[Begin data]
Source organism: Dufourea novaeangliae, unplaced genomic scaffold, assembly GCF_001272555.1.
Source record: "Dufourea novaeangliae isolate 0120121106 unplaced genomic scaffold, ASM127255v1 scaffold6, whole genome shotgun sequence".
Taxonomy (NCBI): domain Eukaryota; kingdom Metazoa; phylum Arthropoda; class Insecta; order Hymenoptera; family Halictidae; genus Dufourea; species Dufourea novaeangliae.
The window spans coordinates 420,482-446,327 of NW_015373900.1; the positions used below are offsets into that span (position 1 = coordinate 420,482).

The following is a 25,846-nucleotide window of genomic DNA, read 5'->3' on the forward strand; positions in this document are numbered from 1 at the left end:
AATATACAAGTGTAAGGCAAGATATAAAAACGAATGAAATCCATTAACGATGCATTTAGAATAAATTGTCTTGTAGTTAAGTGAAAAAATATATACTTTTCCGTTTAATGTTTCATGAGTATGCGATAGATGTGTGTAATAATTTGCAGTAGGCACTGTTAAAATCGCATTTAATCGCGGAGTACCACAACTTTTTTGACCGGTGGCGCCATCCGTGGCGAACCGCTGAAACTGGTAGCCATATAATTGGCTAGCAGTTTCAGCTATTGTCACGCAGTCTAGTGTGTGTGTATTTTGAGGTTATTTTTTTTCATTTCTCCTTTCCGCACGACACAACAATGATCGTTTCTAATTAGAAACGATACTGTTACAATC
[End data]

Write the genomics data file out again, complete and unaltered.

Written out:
Source organism: Dufourea novaeangliae, unplaced genomic scaffold, assembly GCF_001272555.1.
Source record: "Dufourea novaeangliae isolate 0120121106 unplaced genomic scaffold, ASM127255v1 scaffold6, whole genome shotgun sequence".
Taxonomy (NCBI): domain Eukaryota; kingdom Metazoa; phylum Arthropoda; class Insecta; order Hymenoptera; family Halictidae; genus Dufourea; species Dufourea novaeangliae.
The window spans coordinates 420,482-446,327 of NW_015373900.1; the positions used below are offsets into that span (position 1 = coordinate 420,482).

The following is a 25,846-nucleotide window of genomic DNA, read 5'->3' on the forward strand; positions in this document are numbered from 1 at the left end:
AATATACAAGTGTAAGGCAAGATATAAAAACGAATGAAATCCATTAACGATGCATTTAGAATAAATTGTCTTGTAGTTAAGTGAAAAAATATATACTTTTCCGTTTAATGTTTCATGAGTATGCGATAGATGTGTGTAATAATTTGCAGTAGGCACTGTTAAAATCGCATTTAATCGCGGAGTACCACAACTTTTTTGACCGGTGGCGCCATCCGTGGCGAACCGCTGAAACTGGTAGCCATATAATTGGCTAGCAGTTTCAGCTATTGTCACGCAGTCTAGTGTGTGTGTATTTTGAGGTTATTTTTTTTCATTTCTCCTTTCCGCACGACACAACAATGATCGTTTCTAATTAGAAACGATACTGTTACAATC